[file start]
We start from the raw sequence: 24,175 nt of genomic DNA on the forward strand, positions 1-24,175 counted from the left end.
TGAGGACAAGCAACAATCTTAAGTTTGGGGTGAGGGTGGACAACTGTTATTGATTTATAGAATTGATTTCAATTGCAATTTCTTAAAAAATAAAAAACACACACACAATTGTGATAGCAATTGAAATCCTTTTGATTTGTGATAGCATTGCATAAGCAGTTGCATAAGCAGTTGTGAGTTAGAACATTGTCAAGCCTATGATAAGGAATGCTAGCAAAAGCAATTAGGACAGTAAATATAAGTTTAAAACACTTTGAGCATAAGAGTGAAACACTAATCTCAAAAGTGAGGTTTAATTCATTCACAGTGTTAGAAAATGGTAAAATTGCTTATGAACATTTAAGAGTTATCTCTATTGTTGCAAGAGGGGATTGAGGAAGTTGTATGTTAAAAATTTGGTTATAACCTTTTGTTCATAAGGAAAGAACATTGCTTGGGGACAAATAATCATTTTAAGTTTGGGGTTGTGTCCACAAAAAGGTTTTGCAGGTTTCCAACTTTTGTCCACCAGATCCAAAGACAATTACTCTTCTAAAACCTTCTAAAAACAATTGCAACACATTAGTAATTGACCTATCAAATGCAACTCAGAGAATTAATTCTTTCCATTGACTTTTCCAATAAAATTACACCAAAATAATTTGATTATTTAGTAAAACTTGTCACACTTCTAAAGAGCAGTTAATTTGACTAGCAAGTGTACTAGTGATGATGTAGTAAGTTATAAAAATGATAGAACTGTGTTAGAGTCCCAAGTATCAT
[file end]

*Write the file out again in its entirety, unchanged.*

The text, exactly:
We start from the raw sequence: 24,175 nt of genomic DNA on the forward strand, positions 1-24,175 counted from the left end.
TGAGGACAAGCAACAATCTTAAGTTTGGGGTGAGGGTGGACAACTGTTATTGATTTATAGAATTGATTTCAATTGCAATTTCTTAAAAAATAAAAAACACACACACAATTGTGATAGCAATTGAAATCCTTTTGATTTGTGATAGCATTGCATAAGCAGTTGCATAAGCAGTTGTGAGTTAGAACATTGTCAAGCCTATGATAAGGAATGCTAGCAAAAGCAATTAGGACAGTAAATATAAGTTTAAAACACTTTGAGCATAAGAGTGAAACACTAATCTCAAAAGTGAGGTTTAATTCATTCACAGTGTTAGAAAATGGTAAAATTGCTTATGAACATTTAAGAGTTATCTCTATTGTTGCAAGAGGGGATTGAGGAAGTTGTATGTTAAAAATTTGGTTATAACCTTTTGTTCATAAGGAAAGAACATTGCTTGGGGACAAATAATCATTTTAAGTTTGGGGTTGTGTCCACAAAAAGGTTTTGCAGGTTTCCAACTTTTGTCCACCAGATCCAAAGACAATTACTCTTCTAAAACCTTCTAAAAACAATTGCAACACATTAGTAATTGACCTATCAAATGCAACTCAGAGAATTAATTCTTTCCATTGACTTTTCCAATAAAATTACACCAAAATAATTTGATTATTTAGTAAAACTTGTCACACTTCTAAAGAGCAGTTAATTTGACTAGCAAGTGTACTAGTGATGATGTAGTAAGTTATAAAAATGATAGAACTGTGTTAGAGTCCCAAGTATCAT